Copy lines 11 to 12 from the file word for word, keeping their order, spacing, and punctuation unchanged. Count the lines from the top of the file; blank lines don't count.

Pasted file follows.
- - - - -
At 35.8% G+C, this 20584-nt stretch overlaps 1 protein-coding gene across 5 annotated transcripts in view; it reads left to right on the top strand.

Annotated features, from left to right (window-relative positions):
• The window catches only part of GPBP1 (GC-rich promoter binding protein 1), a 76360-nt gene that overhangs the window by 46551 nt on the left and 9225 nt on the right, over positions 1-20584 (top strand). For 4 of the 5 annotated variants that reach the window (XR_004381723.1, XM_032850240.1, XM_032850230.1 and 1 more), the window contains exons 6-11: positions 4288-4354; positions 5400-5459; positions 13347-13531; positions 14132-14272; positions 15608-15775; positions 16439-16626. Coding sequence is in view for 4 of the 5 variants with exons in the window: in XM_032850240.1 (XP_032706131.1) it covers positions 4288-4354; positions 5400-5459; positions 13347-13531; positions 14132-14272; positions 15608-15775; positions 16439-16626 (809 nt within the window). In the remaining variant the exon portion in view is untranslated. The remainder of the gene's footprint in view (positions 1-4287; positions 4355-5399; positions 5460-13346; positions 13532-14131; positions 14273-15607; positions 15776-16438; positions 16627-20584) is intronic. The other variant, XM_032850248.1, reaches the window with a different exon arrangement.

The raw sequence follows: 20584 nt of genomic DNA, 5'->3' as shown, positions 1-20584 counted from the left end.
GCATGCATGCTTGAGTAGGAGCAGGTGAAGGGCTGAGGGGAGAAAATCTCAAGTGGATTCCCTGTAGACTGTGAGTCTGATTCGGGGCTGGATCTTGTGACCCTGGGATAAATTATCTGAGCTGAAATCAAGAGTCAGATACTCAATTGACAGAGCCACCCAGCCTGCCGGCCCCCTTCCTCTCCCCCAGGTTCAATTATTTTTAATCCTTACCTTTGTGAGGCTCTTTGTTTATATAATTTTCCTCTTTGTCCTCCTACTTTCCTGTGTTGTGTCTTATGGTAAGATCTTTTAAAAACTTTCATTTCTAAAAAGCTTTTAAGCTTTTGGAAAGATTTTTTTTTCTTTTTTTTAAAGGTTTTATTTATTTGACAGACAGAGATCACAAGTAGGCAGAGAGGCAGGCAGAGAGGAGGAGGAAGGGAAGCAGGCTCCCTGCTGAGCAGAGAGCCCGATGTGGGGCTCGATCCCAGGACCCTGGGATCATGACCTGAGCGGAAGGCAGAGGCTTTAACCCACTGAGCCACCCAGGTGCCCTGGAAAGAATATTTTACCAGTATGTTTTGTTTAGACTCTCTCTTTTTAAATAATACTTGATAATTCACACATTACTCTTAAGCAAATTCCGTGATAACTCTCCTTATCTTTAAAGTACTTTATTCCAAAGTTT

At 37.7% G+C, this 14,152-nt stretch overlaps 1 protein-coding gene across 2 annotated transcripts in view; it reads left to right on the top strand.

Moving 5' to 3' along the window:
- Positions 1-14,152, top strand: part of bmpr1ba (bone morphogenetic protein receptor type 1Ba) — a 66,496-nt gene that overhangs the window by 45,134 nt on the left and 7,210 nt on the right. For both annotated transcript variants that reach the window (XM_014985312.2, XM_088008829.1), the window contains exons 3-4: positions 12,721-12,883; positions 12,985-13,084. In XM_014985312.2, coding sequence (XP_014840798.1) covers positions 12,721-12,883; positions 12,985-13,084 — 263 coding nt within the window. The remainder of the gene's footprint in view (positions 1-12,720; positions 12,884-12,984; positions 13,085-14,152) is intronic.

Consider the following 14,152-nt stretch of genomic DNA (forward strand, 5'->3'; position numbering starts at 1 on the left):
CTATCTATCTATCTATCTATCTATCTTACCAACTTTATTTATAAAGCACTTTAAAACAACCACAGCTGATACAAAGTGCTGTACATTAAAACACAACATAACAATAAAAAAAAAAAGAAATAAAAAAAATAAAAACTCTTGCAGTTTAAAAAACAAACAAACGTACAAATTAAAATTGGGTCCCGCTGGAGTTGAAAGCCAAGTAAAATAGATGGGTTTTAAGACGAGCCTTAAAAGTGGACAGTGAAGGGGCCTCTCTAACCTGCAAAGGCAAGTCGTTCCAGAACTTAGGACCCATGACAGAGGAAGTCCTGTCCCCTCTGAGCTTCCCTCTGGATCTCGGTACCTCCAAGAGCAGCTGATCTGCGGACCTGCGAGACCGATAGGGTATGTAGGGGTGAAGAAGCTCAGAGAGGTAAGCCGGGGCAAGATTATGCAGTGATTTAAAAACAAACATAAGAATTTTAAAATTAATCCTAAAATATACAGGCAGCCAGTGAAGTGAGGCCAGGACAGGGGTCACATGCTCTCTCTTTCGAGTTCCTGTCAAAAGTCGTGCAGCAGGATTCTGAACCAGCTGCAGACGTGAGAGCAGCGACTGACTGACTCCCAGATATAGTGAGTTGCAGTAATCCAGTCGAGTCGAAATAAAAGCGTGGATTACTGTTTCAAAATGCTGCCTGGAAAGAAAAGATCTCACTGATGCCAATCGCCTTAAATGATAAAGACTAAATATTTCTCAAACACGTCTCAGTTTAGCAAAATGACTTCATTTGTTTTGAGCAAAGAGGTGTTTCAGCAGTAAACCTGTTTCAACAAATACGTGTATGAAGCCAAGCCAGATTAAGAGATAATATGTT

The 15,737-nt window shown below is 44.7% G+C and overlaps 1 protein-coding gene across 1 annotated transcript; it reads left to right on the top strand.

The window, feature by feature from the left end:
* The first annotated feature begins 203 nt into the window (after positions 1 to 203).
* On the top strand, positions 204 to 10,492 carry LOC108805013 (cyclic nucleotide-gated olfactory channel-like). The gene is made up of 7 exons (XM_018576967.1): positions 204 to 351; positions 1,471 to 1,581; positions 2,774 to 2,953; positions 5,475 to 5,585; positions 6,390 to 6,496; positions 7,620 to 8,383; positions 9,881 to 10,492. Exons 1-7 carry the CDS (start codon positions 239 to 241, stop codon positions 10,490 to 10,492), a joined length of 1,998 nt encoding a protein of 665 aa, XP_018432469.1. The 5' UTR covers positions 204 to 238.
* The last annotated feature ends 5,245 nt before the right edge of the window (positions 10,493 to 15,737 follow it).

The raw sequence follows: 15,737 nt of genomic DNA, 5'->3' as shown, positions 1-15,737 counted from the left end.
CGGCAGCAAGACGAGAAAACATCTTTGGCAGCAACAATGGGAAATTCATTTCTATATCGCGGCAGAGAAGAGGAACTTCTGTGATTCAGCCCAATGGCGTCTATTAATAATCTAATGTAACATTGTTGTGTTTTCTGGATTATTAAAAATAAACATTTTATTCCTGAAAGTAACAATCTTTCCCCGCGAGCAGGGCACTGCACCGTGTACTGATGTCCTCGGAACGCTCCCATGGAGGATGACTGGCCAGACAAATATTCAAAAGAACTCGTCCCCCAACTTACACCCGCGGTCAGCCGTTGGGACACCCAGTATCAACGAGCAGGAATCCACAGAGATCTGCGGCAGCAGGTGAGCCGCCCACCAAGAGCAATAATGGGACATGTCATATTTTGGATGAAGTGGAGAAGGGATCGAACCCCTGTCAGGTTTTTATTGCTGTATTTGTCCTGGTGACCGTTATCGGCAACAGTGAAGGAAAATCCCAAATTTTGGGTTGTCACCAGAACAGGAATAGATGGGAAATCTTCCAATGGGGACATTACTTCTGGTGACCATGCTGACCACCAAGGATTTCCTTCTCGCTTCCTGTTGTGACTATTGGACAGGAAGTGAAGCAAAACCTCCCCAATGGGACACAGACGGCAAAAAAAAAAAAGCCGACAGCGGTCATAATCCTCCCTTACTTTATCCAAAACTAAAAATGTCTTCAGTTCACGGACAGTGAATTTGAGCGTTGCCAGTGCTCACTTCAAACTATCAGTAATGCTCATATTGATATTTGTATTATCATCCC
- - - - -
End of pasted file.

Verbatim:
The 15,737-nt window shown below is 44.7% G+C and overlaps 1 protein-coding gene across 1 annotated transcript; it reads left to right on the top strand.

The window, feature by feature from the left end: